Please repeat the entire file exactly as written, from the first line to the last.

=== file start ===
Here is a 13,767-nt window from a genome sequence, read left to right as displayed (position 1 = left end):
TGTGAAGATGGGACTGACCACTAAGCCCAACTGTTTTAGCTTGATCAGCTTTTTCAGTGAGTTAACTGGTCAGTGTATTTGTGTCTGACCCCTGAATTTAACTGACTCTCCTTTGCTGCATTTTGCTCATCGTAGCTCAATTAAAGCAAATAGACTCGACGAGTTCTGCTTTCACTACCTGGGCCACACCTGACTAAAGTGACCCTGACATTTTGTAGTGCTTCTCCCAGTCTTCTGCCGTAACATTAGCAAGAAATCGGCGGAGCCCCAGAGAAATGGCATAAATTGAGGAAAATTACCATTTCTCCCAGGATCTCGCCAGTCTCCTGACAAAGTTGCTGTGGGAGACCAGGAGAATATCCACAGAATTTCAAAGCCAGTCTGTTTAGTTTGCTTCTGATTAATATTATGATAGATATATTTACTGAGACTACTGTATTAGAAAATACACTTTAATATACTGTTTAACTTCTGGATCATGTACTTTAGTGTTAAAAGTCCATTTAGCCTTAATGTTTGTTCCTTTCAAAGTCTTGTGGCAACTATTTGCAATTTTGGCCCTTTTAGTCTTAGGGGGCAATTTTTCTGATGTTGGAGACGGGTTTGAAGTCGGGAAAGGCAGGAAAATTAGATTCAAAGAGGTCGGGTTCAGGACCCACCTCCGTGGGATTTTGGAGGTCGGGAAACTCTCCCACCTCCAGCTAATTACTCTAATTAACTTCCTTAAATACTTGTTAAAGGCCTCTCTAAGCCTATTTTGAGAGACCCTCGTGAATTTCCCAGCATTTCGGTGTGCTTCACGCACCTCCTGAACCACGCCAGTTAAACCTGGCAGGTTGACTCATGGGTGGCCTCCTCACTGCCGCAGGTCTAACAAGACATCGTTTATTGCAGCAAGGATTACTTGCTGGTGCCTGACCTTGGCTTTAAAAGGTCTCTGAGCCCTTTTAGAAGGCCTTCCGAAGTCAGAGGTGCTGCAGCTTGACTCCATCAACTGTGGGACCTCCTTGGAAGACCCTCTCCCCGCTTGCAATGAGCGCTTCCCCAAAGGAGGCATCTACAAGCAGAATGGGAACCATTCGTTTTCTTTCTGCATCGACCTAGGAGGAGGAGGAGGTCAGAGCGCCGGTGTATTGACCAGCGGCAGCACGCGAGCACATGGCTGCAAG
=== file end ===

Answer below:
Here is a 13,767-nt window from a genome sequence, read left to right as displayed (position 1 = left end):
TGTGAAGATGGGACTGACCACTAAGCCCAACTGTTTTAGCTTGATCAGCTTTTTCAGTGAGTTAACTGGTCAGTGTATTTGTGTCTGACCCCTGAATTTAACTGACTCTCCTTTGCTGCATTTTGCTCATCGTAGCTCAATTAAAGCAAATAGACTCGACGAGTTCTGCTTTCACTACCTGGGCCACACCTGACTAAAGTGACCCTGACATTTTGTAGTGCTTCTCCCAGTCTTCTGCCGTAACATTAGCAAGAAATCGGCGGAGCCCCAGAGAAATGGCATAAATTGAGGAAAATTACCATTTCTCCCAGGATCTCGCCAGTCTCCTGACAAAGTTGCTGTGGGAGACCAGGAGAATATCCACAGAATTTCAAAGCCAGTCTGTTTAGTTTGCTTCTGATTAATATTATGATAGATATATTTACTGAGACTACTGTATTAGAAAATACACTTTAATATACTGTTTAACTTCTGGATCATGTACTTTAGTGTTAAAAGTCCATTTAGCCTTAATGTTTGTTCCTTTCAAAGTCTTGTGGCAACTATTTGCAATTTTGGCCCTTTTAGTCTTAGGGGGCAATTTTTCTGATGTTGGAGACGGGTTTGAAGTCGGGAAAGGCAGGAAAATTAGATTCAAAGAGGTCGGGTTCAGGACCCACCTCCGTGGGATTTTGGAGGTCGGGAAACTCTCCCACCTCCAGCTAATTACTCTAATTAACTTCCTTAAATACTTGTTAAAGGCCTCTCTAAGCCTATTTTGAGAGACCCTCGTGAATTTCCCAGCATTTCGGTGTGCTTCACGCACCTCCTGAACCACGCCAGTTAAACCTGGCAGGTTGACTCATGGGTGGCCTCCTCACTGCCGCAGGTCTAACAAGACATCGTTTATTGCAGCAAGGATTACTTGCTGGTGCCTGACCTTGGCTTTAAAAGGTCTCTGAGCCCTTTTAGAAGGCCTTCCGAAGTCAGAGGTGCTGCAGCTTGACTCCATCAACTGTGGGACCTCCTTGGAAGACCCTCTCCCCGCTTGCAATGAGCGCTTCCCCAAAGGAGGCATCTACAAGCAGAATGGGAACCATTCGTTTTCTTTCTGCATCGACCTAGGAGGAGGAGGAGGTCAGAGCGCCGGTGTATTGACCAGCGGCAGCACGCGAGCACATGGCTGCAAG